Yes, let's not get away from that one, especially not if there are going to be 'race traitor' allegations being thrown around. According to the typical White Supremacist view of things, their own antecedents in terms of ideology would be the biggest and first 'race traitors' in America.

Another funny thing about claiming to follow the ways of ones ancestors and the 'wrongness' of blowing off the ways of one's ancestors for something new, is that the vast majority of modern Heathens have done just that by eschewing about a thousand or so years of ancestors and their Christian/Jewish ways for Heathenry.

And really, does this judgement ever really come down to having the magical number of drops of the 'right' kind of blood? Or the 'right' ancestors? No, let's not kid ourselves here either, it's about skin colour.

Regardless of the fact that that has FUCK all to do with any kind of historical Heathenry. Yes, Scandinavians did have slaves, but a Norwegian could just as easily take a Swede for a slave as an Irish person or someone of colour.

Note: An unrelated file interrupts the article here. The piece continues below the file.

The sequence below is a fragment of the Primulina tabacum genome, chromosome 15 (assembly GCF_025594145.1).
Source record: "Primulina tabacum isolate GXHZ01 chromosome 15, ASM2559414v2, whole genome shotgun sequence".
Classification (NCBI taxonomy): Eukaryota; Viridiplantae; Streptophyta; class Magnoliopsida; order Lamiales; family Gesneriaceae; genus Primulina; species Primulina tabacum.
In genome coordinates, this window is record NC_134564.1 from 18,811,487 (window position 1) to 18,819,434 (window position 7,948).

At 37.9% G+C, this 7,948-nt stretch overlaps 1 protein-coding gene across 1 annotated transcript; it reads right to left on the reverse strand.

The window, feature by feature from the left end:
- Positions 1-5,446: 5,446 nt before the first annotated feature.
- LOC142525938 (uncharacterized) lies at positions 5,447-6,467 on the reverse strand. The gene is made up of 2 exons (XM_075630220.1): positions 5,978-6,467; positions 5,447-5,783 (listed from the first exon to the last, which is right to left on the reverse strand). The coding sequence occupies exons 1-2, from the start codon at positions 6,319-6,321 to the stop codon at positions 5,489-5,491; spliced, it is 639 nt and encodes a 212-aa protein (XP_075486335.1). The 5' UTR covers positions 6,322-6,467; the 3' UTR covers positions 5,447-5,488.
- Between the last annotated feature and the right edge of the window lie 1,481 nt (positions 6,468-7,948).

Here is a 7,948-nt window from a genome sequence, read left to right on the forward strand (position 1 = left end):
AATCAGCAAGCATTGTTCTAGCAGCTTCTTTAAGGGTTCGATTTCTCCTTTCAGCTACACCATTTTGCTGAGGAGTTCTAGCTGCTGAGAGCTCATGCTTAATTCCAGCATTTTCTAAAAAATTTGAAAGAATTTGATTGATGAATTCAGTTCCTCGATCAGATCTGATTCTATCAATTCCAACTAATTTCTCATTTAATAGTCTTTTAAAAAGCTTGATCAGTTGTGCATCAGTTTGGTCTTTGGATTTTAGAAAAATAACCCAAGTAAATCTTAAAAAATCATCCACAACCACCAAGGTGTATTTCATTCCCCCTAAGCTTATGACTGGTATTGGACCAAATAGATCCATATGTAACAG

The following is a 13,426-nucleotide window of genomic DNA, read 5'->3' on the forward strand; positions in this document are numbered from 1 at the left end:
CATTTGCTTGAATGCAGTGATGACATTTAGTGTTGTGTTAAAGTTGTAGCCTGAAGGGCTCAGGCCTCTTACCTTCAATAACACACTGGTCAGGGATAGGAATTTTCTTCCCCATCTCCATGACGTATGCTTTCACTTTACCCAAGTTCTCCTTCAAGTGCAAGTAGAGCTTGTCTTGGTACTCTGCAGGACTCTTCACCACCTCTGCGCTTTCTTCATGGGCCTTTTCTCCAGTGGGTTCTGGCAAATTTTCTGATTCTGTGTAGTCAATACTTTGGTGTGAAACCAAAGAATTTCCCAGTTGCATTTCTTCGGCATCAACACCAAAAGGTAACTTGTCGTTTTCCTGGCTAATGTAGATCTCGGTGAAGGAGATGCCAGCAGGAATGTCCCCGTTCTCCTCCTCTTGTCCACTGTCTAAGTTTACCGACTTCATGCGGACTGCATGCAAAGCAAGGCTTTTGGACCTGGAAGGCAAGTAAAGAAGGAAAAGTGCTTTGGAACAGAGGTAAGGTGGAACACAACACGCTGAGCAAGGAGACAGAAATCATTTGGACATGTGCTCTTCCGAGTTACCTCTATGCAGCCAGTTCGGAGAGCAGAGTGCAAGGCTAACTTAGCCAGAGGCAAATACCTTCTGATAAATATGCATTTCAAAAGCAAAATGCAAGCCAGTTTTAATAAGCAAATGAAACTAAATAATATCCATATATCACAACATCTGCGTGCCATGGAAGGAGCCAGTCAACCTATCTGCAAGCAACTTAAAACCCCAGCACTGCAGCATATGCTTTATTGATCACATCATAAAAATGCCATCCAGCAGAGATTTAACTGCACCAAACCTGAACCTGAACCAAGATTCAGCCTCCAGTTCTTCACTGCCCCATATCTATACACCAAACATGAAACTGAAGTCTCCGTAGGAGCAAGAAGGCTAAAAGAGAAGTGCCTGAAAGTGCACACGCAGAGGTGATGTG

At the end of the day, 'folk' was defined by 'us' as opposed to 'not us'. Usually this was down to kith and kin, but entry in communities could be gained through proving oneself to the community, learning the community ways and taking them for one's own.

And here we come to perhaps the most polemic point of this entire post.

This using 'Northern European' as though it's just representative of just one set of beliefs, customs and traditions, has got to stop. Northern Europe is a varied place. We are not the same culture or peoples to be lumped into some kind of a monoculture because it fits the needs of Folkish Heathenry.